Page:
From the November 01, 2012 issue of Futures Magazine • Subscribe!

Rogue CEOs and absent regulators: Is there a pattern?

Are we all just numb?

There seems to be a lack of outrage over the Libor scandal considering its scope, but perhaps there is an exhaustion or frustration factor with what appears to be a lack of accountability. While it is hard to keep a score card, the credit crisis of 2008 that resulted in the failure of Lehman and multiple bailouts, including TARP, that led to the great recession is ground zero. 

There have been no criminal charges filed and the civil cases have left many dissatisfied. Case in point, Judge Jed Rakoff vs. the SEC. In what looked to be a routine filing last November, the SEC charged Citigroup with negligence in selling a $1 billion investment product tied to housing in 2007 without telling investors it was betting against it. Citigroup agreed to pay $285 million and be on its way, “without admitting or denying wrongdoing.”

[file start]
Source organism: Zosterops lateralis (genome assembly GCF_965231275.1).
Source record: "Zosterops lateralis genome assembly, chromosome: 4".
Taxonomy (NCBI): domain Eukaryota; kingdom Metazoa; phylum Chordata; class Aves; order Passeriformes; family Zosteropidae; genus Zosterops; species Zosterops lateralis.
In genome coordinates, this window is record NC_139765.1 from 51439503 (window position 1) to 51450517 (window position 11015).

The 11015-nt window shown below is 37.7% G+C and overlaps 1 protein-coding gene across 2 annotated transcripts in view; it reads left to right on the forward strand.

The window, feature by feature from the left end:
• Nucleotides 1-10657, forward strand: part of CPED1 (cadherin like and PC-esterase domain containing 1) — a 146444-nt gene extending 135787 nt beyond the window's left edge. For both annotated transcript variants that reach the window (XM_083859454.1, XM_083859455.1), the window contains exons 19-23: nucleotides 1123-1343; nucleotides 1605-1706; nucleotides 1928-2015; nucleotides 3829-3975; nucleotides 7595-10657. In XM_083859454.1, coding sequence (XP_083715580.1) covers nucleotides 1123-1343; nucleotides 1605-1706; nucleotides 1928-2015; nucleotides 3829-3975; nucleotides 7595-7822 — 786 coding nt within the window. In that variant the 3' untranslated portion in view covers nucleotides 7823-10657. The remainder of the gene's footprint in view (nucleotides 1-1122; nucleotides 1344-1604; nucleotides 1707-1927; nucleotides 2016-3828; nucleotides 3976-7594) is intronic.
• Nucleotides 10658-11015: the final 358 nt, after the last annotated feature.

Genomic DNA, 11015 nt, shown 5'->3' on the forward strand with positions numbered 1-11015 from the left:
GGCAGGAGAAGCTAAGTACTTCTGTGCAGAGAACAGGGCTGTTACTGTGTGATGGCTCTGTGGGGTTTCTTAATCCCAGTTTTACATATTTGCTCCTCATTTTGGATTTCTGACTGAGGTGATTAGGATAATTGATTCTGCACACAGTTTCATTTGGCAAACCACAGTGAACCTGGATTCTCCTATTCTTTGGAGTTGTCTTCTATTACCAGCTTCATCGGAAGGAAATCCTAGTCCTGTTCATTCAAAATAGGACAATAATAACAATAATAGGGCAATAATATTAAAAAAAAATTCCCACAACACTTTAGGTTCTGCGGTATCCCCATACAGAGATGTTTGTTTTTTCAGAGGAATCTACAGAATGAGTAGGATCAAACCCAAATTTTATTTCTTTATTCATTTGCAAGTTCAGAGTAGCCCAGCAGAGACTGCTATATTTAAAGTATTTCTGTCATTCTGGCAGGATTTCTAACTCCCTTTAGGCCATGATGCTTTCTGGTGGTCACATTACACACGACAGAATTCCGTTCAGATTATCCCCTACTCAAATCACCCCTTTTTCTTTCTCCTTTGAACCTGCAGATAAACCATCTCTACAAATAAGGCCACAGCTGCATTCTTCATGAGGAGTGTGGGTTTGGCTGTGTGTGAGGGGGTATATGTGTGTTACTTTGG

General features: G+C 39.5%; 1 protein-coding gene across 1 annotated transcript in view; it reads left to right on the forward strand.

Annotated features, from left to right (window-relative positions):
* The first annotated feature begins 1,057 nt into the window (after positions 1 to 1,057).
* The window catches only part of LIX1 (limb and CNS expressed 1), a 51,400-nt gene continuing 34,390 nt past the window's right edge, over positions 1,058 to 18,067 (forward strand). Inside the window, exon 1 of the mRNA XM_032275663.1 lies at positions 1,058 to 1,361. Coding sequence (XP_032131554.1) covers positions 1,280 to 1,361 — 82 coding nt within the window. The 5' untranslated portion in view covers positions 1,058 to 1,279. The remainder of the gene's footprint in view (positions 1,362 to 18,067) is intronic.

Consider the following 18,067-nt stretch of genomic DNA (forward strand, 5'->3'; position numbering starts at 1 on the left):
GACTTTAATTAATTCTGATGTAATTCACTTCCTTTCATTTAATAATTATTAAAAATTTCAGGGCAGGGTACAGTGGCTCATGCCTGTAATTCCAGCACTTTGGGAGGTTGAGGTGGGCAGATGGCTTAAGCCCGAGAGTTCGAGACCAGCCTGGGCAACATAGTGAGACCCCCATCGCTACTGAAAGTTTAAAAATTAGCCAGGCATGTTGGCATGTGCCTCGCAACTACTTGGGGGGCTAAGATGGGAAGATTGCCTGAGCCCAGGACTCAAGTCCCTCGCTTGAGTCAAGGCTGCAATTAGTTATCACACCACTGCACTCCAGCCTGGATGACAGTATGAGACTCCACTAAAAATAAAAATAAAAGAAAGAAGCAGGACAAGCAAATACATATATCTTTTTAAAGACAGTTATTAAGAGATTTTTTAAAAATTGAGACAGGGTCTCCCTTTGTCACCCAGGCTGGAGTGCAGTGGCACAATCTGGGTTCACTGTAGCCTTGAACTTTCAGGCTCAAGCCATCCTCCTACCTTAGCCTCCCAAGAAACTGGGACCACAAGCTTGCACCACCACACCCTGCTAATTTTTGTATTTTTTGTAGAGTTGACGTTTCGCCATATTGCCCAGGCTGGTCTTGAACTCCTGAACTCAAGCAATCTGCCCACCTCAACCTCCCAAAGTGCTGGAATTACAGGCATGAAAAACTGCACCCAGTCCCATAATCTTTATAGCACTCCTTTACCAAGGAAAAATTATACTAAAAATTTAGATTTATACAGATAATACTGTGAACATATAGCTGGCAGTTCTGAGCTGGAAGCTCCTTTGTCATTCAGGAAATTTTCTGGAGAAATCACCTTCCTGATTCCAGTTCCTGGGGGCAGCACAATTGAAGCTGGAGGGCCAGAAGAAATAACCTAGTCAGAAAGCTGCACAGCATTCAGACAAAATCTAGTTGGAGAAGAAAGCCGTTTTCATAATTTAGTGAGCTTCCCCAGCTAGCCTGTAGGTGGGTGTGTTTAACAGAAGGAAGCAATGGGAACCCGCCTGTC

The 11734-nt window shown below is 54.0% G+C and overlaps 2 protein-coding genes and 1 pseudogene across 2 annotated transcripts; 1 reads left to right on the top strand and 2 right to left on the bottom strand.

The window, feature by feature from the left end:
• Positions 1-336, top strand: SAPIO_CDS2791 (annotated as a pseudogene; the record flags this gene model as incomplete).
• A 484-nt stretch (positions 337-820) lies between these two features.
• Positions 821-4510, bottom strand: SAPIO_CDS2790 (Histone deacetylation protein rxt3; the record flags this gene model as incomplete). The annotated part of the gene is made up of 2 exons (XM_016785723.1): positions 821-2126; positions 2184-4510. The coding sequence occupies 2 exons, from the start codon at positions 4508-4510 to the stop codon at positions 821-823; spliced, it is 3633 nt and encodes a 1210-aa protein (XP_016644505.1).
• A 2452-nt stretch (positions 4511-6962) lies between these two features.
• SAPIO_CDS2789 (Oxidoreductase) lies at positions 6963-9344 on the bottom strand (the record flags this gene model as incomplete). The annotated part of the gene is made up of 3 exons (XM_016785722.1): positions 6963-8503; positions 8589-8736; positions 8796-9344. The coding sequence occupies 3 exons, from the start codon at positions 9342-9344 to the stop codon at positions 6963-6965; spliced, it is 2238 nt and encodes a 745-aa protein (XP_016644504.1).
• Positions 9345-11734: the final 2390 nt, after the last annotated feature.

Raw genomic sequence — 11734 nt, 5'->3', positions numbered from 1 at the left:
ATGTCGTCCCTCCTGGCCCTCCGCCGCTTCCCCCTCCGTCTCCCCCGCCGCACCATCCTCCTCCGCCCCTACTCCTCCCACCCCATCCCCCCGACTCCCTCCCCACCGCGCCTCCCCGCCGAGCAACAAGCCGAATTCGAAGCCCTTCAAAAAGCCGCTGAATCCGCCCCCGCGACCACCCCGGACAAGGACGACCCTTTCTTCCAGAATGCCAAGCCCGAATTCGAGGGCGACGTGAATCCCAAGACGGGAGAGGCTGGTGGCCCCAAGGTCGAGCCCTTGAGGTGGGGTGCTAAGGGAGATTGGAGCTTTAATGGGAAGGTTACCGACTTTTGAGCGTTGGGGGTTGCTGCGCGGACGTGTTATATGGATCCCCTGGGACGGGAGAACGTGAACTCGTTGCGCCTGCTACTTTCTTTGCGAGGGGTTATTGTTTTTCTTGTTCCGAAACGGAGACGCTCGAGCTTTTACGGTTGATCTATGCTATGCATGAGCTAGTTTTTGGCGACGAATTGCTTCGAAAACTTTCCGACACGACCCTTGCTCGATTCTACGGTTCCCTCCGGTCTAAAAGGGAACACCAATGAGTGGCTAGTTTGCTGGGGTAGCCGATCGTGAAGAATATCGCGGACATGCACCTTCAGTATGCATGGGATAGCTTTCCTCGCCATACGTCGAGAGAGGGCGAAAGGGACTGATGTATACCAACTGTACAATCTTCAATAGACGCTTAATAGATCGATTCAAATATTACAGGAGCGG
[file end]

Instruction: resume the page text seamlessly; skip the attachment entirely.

What wasn’t routine is that it would be sent to Judge Jed Rakoff of the Federal District Court in Manhattan for approval. Rakoff had disallowed an SEC settlement with Bank of America in 2009 on similar grounds. He rejected this one noting that if the charge were true, then the penalty was not strong enough. In ordering the case go to trial, Rakoff wrote, “The SEC, of all agencies, has a duty, inherent in its statutory mission, to see that the truth emerges; and if fails to do so, this Court must not, in the name of deference or convenience, grant judicial enforcement to the agency’s contrivances.”

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